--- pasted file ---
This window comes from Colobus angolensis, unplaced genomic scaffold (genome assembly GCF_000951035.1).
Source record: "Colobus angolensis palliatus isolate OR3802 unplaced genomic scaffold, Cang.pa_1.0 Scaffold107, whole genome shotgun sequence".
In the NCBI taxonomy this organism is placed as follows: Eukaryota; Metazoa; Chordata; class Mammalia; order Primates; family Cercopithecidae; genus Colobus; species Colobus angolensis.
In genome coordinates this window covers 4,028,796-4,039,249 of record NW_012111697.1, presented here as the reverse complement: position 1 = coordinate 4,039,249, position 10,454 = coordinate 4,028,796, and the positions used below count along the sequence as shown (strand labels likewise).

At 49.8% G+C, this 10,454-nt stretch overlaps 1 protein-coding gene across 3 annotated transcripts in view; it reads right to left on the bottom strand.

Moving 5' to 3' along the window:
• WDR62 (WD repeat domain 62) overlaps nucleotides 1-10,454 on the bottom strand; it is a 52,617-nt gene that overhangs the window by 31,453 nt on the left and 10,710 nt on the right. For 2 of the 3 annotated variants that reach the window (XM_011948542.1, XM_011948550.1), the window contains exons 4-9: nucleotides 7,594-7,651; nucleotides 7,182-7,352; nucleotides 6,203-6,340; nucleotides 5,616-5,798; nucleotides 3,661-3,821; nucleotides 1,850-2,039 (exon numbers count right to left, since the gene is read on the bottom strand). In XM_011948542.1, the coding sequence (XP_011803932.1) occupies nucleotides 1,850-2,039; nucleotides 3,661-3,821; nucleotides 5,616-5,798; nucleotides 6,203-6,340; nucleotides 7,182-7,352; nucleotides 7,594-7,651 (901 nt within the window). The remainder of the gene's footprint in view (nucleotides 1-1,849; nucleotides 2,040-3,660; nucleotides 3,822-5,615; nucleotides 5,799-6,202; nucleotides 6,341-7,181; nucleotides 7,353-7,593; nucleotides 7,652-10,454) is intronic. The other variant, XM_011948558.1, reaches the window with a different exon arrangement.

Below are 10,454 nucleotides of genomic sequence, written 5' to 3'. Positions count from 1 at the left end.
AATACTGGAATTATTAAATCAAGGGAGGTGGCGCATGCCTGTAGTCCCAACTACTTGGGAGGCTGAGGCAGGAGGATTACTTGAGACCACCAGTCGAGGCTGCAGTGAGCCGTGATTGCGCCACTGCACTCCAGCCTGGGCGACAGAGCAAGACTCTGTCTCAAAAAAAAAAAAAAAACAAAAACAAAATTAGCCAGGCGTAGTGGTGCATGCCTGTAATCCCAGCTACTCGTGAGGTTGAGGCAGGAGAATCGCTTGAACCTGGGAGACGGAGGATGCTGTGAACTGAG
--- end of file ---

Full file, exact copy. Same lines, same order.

This window comes from Colobus angolensis, unplaced genomic scaffold (genome assembly GCF_000951035.1).
Source record: "Colobus angolensis palliatus isolate OR3802 unplaced genomic scaffold, Cang.pa_1.0 Scaffold107, whole genome shotgun sequence".
In the NCBI taxonomy this organism is placed as follows: Eukaryota; Metazoa; Chordata; class Mammalia; order Primates; family Cercopithecidae; genus Colobus; species Colobus angolensis.
In genome coordinates this window covers 4,028,796-4,039,249 of record NW_012111697.1, presented here as the reverse complement: position 1 = coordinate 4,039,249, position 10,454 = coordinate 4,028,796, and the positions used below count along the sequence as shown (strand labels likewise).

At 49.8% G+C, this 10,454-nt stretch overlaps 1 protein-coding gene across 3 annotated transcripts in view; it reads right to left on the bottom strand.

Moving 5' to 3' along the window:
• WDR62 (WD repeat domain 62) overlaps nucleotides 1-10,454 on the bottom strand; it is a 52,617-nt gene that overhangs the window by 31,453 nt on the left and 10,710 nt on the right. For 2 of the 3 annotated variants that reach the window (XM_011948542.1, XM_011948550.1), the window contains exons 4-9: nucleotides 7,594-7,651; nucleotides 7,182-7,352; nucleotides 6,203-6,340; nucleotides 5,616-5,798; nucleotides 3,661-3,821; nucleotides 1,850-2,039 (exon numbers count right to left, since the gene is read on the bottom strand). In XM_011948542.1, the coding sequence (XP_011803932.1) occupies nucleotides 1,850-2,039; nucleotides 3,661-3,821; nucleotides 5,616-5,798; nucleotides 6,203-6,340; nucleotides 7,182-7,352; nucleotides 7,594-7,651 (901 nt within the window). The remainder of the gene's footprint in view (nucleotides 1-1,849; nucleotides 2,040-3,660; nucleotides 3,822-5,615; nucleotides 5,799-6,202; nucleotides 6,341-7,181; nucleotides 7,353-7,593; nucleotides 7,652-10,454) is intronic. The other variant, XM_011948558.1, reaches the window with a different exon arrangement.

Below are 10,454 nucleotides of genomic sequence, written 5' to 3'. Positions count from 1 at the left end.
AATACTGGAATTATTAAATCAAGGGAGGTGGCGCATGCCTGTAGTCCCAACTACTTGGGAGGCTGAGGCAGGAGGATTACTTGAGACCACCAGTCGAGGCTGCAGTGAGCCGTGATTGCGCCACTGCACTCCAGCCTGGGCGACAGAGCAAGACTCTGTCTCAAAAAAAAAAAAAAAACAAAAACAAAATTAGCCAGGCGTAGTGGTGCATGCCTGTAATCCCAGCTACTCGTGAGGTTGAGGCAGGAGAATCGCTTGAACCTGGGAGACGGAGGATGCTGTGAACTGAG